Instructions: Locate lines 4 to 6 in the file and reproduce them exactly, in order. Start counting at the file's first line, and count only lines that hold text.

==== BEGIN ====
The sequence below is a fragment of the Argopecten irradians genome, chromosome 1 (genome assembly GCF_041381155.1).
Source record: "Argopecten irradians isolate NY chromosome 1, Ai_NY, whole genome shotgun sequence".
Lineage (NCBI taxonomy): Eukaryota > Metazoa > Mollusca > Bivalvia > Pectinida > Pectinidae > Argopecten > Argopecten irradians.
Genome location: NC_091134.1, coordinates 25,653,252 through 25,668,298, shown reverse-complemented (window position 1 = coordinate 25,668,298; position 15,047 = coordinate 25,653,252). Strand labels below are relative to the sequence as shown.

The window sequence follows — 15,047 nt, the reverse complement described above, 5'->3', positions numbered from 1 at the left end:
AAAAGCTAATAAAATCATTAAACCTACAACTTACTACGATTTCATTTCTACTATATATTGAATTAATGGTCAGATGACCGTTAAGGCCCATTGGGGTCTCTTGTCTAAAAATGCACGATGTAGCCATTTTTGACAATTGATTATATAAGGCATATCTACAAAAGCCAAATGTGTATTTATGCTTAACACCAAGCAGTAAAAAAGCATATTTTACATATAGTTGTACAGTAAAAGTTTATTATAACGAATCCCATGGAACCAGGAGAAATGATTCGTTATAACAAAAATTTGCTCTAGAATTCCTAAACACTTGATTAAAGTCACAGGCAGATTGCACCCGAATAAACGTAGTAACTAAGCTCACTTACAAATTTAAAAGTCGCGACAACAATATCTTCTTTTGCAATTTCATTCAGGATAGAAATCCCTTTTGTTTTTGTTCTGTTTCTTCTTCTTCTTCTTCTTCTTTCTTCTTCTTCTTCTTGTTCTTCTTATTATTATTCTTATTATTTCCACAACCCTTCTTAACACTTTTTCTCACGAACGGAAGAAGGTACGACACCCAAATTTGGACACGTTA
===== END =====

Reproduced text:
Genome location: NC_091134.1, coordinates 25,653,252 through 25,668,298, shown reverse-complemented (window position 1 = coordinate 25,668,298; position 15,047 = coordinate 25,653,252). Strand labels below are relative to the sequence as shown.

The window sequence follows — 15,047 nt, the reverse complement described above, 5'->3', positions numbered from 1 at the left end:
AAAAGCTAATAAAATCATTAAACCTACAACTTACTACGATTTCATTTCTACTATATATTGAATTAATGGTCAGATGACCGTTAAGGCCCATTGGGGTCTCTTGTCTAAAAATGCACGATGTAGCCATTTTTGACAATTGATTATATAAGGCATATCTACAAAAGCCAAATGTGTATTTATGCTTAACACCAAGCAGTAAAAAAGCATATTTTACATATAGTTGTACAGTAAAAGTTTATTATAACGAATCCCATGGAACCAGGAGAAATGATTCGTTATAACAAAAATTTGCTCTAGAATTCCTAAACACTTGATTAAAGTCACAGGCAGATTGCACCCGAATAAACGTAGTAACTAAGCTCACTTACAAATTTAAAAGTCGCGACAACAATATCTTCTTTTGCAATTTCATTCAGGATAGAAATCCCTTTTGTTTTTGTTCTGTTTCTTCTTCTTCTTCTTCTTCTTTCTTCTTCTTCTTCTTGTTCTTCTTATTATTATTCTTATTATTTCCACAACCCTTCTTAACACTTTTTCTCACGAACGGAAGAAGGTACGACACCCAAATTTGGACACGTTA